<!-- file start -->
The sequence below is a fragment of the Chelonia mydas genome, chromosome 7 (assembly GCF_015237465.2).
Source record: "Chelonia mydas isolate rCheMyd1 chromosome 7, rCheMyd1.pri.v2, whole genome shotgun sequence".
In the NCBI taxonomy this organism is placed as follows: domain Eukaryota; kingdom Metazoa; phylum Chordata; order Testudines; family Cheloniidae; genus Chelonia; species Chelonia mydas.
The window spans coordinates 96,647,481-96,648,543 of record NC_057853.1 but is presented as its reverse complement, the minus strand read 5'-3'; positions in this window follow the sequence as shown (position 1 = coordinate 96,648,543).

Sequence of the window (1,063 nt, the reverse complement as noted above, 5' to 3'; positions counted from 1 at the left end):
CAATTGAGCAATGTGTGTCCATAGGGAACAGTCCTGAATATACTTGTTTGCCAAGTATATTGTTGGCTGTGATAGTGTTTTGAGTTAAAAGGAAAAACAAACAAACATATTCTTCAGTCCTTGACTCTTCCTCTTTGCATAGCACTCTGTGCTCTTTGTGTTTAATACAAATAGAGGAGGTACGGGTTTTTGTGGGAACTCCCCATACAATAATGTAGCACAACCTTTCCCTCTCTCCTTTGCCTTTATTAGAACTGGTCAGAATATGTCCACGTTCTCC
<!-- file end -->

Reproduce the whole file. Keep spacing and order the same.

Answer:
The sequence below is a fragment of the Chelonia mydas genome, chromosome 7 (assembly GCF_015237465.2).
Source record: "Chelonia mydas isolate rCheMyd1 chromosome 7, rCheMyd1.pri.v2, whole genome shotgun sequence".
In the NCBI taxonomy this organism is placed as follows: domain Eukaryota; kingdom Metazoa; phylum Chordata; order Testudines; family Cheloniidae; genus Chelonia; species Chelonia mydas.
The window spans coordinates 96,647,481-96,648,543 of record NC_057853.1 but is presented as its reverse complement, the minus strand read 5'-3'; positions in this window follow the sequence as shown (position 1 = coordinate 96,648,543).

Sequence of the window (1,063 nt, the reverse complement as noted above, 5' to 3'; positions counted from 1 at the left end):
CAATTGAGCAATGTGTGTCCATAGGGAACAGTCCTGAATATACTTGTTTGCCAAGTATATTGTTGGCTGTGATAGTGTTTTGAGTTAAAAGGAAAAACAAACAAACATATTCTTCAGTCCTTGACTCTTCCTCTTTGCATAGCACTCTGTGCTCTTTGTGTTTAATACAAATAGAGGAGGTACGGGTTTTTGTGGGAACTCCCCATACAATAATGTAGCACAACCTTTCCCTCTCTCCTTTGCCTTTATTAGAACTGGTCAGAATATGTCCACGTTCTCC